Using PROTECTion

Written by Paddy Johnson on . Posted in Arts & Film, Posts.


Eleven yellow electronic led signs lie horizontally at the entrance of the Whitney Museum’s fourth floor, running 13 different mesmerizing texts across the space.Titled “For Chicago,” the piece is part of PROTECT PROTECT, a traveling survey of Jenny Holzer’s work over the last 20 years. It is breathtaking from every angle.

In a nearby room, black and white redacted text paintings and pale stone benches fill the gallery, while in another, her hand paintings and curved light structures hang on opposing walls. Here in particular, the paint, light and movement of these works humanizes text from public documents, their emotional weight otherwise obscured by their index within a databases or search engine.

Shortly before the show opened, I spoke with Holzer about her exhibition and way of working over the years. Our conversation illuminated her thoughts on the technical and aesthetic challenges of putting together the show, larger art making principles and concerns, and the life and history of text.

New York Press: What has been the most challenging aspect of mounting your exhibition at the Whitney?

Jenny Holzer: The Whitney has been hospitable.The only tricky thing so far, beyond the constant threat of my making bad art, has been to fit what was in two galleries in Chicago into one floor at the Whitney. I hope that the new exhibition plan is logical, and trust the installation won’t be too busy and disturbing with the pulsing LEDs and difficult texts.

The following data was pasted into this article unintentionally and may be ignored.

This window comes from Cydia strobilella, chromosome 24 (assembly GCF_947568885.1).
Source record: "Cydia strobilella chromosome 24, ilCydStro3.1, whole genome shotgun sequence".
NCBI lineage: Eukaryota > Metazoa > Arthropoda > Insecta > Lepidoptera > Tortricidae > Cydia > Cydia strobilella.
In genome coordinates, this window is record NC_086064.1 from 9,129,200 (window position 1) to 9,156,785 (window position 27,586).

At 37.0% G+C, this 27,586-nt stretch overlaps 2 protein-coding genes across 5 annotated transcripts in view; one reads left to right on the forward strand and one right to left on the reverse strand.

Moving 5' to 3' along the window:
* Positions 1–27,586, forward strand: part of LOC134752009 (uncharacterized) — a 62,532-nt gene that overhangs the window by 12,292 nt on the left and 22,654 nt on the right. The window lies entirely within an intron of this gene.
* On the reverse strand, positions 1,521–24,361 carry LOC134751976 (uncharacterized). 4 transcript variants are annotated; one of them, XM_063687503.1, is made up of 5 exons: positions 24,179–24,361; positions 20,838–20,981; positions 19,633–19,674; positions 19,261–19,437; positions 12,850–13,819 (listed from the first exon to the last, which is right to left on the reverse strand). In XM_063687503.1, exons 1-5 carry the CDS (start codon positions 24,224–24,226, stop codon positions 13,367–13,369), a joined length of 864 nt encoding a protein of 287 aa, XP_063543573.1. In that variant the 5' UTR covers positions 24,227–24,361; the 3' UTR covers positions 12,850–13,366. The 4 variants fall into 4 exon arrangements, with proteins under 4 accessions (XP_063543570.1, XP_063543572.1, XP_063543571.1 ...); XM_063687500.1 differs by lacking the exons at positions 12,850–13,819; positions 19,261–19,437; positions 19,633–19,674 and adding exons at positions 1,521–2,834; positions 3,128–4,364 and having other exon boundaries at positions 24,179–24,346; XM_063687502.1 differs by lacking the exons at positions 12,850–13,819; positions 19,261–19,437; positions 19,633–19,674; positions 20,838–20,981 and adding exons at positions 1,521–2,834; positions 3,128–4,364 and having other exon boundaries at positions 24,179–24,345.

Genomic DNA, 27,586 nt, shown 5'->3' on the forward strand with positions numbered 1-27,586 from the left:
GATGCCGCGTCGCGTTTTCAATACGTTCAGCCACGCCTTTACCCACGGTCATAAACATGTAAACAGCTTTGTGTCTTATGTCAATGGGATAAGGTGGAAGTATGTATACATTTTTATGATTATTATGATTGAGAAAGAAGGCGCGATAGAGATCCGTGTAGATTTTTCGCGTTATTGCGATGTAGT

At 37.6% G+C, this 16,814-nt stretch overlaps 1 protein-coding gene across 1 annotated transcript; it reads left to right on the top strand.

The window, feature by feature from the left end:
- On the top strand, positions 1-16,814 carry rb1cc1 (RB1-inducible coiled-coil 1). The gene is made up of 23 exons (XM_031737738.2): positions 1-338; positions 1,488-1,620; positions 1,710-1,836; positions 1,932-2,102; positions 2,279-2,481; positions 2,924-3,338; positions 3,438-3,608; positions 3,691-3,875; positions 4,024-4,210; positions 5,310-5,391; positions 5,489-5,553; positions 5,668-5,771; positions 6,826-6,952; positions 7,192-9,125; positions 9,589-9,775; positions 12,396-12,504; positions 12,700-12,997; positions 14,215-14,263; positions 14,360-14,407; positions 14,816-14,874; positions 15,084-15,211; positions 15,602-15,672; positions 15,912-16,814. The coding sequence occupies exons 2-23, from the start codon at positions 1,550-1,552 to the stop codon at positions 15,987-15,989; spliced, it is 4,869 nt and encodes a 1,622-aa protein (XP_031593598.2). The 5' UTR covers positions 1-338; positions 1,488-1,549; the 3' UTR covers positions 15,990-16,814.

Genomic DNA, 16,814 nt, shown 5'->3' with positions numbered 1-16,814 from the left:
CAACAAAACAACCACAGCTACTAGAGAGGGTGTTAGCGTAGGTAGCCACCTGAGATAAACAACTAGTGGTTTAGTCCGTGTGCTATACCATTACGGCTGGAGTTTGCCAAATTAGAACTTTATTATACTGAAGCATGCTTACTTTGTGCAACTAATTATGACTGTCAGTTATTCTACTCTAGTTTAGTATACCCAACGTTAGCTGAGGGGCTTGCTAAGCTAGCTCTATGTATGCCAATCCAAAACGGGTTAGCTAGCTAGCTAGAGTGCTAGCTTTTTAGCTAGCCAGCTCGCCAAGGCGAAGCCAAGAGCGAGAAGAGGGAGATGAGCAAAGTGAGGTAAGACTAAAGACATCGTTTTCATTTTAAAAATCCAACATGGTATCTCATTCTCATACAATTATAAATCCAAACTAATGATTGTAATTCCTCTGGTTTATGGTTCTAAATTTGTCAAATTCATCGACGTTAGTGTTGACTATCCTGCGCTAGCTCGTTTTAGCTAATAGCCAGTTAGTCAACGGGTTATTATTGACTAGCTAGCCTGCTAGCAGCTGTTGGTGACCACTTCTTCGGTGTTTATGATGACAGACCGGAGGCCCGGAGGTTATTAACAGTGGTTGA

There will be pauses and quiet stretches in the play of the electronics, plus soothing blue, purple, green and white. And we changed a number of paintings for New York because I wanted to have something special for my hometown.

To what extent are you involved in the development of technology used to make your work?

Because I don’t have a tech background, I imagine how I want a LED piece to look, the hardware and the programming, and then work with electronic engineers and others to see what’s possible. I’m lucky to know people who can translate, then realize my ideas, and who are tolerant of and even engaged by much back and forth, often past the point of reason.

Can you name a piece in which trouble shooting changed the look of a particular work, or shifted the way you conceived pieces?

At Dia in the ’80s I’d finished the advance programming by myself only to realize that I had to start from scratch, this time with my engineer friend, to link the LED signs so the texts could rise together.This was aesthetic troubleshooting plus engineering, and appropriate for that installation about unnecessary death; there had to be darkness then synchronized ascending light.

More recently at 7 World Trade Center there were constraints and requirements such as making the electronic wall blast proof, and this slowed me—constructively. I could think more about how the piece should look and about what content it should offer for this tragic but optimistically restored site.The newest complicated sculptural LED arrays require that I try to marry form, function, information, beauty, time, transcendence, realism, legibility, phantoms and more—and then make sure the stuff works. It’s routine for function or lack thereof to affect the look, for the look to demand better function, for the shape to change content, for the content to require different colors, for the programming to need more speed, and around we go. But I attend to what has failed in the course of development of the electronics and then use